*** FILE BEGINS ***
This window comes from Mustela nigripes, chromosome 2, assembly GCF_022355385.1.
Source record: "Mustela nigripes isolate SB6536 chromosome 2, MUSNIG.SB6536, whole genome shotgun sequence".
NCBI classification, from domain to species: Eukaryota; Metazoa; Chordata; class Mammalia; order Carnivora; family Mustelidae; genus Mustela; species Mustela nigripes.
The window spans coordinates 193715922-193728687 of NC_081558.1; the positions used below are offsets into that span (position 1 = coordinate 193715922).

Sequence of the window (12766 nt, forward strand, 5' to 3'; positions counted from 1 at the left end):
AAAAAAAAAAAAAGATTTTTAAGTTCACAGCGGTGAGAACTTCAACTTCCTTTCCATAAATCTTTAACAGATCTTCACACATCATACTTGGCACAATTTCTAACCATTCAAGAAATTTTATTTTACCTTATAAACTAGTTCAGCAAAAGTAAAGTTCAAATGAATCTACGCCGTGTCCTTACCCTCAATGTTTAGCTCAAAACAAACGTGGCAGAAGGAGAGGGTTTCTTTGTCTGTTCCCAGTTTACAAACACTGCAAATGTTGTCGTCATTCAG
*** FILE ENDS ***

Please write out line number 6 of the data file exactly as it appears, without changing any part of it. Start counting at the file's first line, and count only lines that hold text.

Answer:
AAAAAAAAAAAAAGATTTTTAAGTTCACAGCGGTGAGAACTTCAACTTCCTTTCCATAAATCTTTAACAGATCTTCACACATCATACTTGGCACAATTTCTAACCATTCAAGAAATTTTATTTTACCTTATAAACTAGTTCAGCAAAAGTAAAGTTCAAATGAATCTACGCCGTGTCCTTACCCTCAATGTTTAGCTCAAAACAAACGTGGCAGAAGGAGAGGGTTTCTTTGTCTGTTCCCAGTTTACAAACACTGCAAATGTTGTCGTCATTCAG